Swansong first year lecture by Professor Mike Meadows

23 Apr 2019 - 13:00

Professor Michael Meadows, who has lectured first year students in the Department of Environmental & Geographical Science at UCT since he joined UCT in 1986, presented his swan-song lecture on the Physical Geography of the Anthropocene last Friday.  The packed lecture theatre was the recipient not only of his last first year lecture, but also many spot prizes, for among other things, attending every single one of his lectures this year, having a birthday, being in the lecture despite not being signed up for the course. 

The lecture started with an image of a Supertramp record cover with the words “Crisis what Crisis”.  Meadows then explored various indicators of change, the human impact on geomorphology and on coastlines.   Professor Meadows gave a whistle-stop tour of the many issues facing our planet through increasing global temperatures and climates, the massive global production of plastic and cement, illegal sand mining, shrinking of river delta’s and rise of sea level.  Meadows challenged the students to look at our global footprint and suggested that we have exceed our planetary boundaries and that the planet is no longer able to sustain the way we are living.

A classroom of future environmentalists

Meadows did not end the lecture in doom and gloom about the state of our planet but challenged the students as future environmentalists, to develop their skills and tools to turn this ship around.   and asked them to consider how Geography can help in the way forward.  He commented that the integration of human and physical Geography presents the greatest strength and opportunity and that we need to integrate the earth system with our society and economy.  He stressed that we cannot afford to focus on only one of these aspects, because then we will destroy our planet and said that the Human-Environmental relationship is at the core of this discipline.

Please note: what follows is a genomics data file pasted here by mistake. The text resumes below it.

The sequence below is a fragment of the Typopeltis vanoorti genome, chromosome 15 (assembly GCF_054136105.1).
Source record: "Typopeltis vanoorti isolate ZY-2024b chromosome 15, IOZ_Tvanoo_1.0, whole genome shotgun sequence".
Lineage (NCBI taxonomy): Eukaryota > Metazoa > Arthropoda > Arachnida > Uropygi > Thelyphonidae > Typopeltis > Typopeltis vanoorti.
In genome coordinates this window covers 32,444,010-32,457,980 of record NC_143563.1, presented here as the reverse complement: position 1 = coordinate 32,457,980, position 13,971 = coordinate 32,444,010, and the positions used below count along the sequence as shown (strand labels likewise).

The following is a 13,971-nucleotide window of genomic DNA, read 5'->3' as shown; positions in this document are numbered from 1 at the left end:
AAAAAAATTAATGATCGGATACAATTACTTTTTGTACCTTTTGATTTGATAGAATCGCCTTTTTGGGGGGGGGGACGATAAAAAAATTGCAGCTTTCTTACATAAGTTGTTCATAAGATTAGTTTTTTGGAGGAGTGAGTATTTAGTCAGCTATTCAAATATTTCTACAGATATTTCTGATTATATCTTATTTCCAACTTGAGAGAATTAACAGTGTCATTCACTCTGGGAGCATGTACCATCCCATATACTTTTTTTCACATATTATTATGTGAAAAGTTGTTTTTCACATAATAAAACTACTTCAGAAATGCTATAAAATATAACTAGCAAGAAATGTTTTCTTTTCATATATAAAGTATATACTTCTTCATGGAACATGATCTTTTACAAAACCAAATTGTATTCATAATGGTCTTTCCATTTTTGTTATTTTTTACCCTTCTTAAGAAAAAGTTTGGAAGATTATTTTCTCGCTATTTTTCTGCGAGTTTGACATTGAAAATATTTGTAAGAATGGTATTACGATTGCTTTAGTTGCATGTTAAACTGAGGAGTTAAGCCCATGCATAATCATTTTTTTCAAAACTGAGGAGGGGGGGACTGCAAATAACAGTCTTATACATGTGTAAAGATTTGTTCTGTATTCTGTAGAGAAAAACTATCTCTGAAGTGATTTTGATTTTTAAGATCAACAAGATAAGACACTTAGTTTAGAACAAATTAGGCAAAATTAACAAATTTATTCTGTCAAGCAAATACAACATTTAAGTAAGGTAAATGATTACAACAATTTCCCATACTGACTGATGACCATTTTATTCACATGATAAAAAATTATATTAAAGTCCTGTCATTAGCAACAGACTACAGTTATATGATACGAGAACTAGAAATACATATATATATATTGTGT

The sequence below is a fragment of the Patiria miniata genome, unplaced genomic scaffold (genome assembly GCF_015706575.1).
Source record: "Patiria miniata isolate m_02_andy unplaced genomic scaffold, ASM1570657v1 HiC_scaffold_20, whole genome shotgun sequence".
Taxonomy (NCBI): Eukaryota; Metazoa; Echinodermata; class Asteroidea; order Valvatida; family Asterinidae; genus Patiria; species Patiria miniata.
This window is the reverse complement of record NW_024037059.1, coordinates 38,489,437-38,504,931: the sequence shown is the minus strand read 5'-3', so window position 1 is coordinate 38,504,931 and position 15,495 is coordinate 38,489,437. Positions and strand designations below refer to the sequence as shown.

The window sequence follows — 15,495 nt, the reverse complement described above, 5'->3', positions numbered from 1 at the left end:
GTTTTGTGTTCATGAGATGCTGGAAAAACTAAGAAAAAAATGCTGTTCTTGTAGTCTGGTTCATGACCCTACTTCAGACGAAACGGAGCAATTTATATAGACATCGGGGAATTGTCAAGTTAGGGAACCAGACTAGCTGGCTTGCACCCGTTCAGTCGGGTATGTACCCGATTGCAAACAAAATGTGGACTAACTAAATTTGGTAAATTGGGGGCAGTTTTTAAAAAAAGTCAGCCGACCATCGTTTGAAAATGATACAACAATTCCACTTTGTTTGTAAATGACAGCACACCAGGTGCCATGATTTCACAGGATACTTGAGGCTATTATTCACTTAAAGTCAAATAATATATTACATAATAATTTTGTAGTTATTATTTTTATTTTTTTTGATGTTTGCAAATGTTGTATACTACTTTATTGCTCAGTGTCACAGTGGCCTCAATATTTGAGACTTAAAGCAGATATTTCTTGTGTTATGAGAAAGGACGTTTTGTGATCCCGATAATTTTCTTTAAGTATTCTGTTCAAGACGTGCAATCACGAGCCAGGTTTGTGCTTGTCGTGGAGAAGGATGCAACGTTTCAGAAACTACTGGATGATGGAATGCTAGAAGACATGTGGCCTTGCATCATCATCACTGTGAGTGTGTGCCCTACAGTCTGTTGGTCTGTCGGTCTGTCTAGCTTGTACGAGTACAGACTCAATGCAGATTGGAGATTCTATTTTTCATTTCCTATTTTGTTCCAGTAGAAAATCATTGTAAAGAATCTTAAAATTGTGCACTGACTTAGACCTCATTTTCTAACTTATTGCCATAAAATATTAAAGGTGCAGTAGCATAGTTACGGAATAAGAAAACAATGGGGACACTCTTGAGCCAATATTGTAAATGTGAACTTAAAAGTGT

He challenged the students to counter the culture of fear/ doom and gloom which makes people feel helpless and to start with ourselves and take responsibility for our own actions – at which point he pointed to the student sitting right in front and said, “Don’t use plastic bottles”!  Meadows said it was encouraging to see scholars across the globe embarking on climate protests and strikes, such as the recent one, where youngsters are putting pressure on the governments across the world to take responsibility.

Dr Pippin Anderson, A/ Professor Frank Eckardt and Alison Meadows were there to witness the last lecture

Professor Meadows ended his lecture by saying that thirty-three years had passed since he started lecturing at UCT and just to gain some perspective, he showed that in 1986:

  • A litre of fuel cost 37c
  • A Castle lager cost 25c
  • A loaf of bread cost 53c
  • A cup of coffee cost 45c
  • A new car could be bought for R20 000
  • A house cost R45 000

Students saying their goodbyes

Meadows said he had enjoyed interacting with first year students and he encouraged the students to understand the elements that make up the landscapes and the processes that shape them; to develop a greater appreciation of the complexity, vulnerability and beauty of the system – to drink in the extra-ordinary beauty of our surroundings here in Cape Town and to be the custodians of the future.

A first-year EGS student from Mike's class 33 years ago Katherine Wilson - was there to witness his last lecture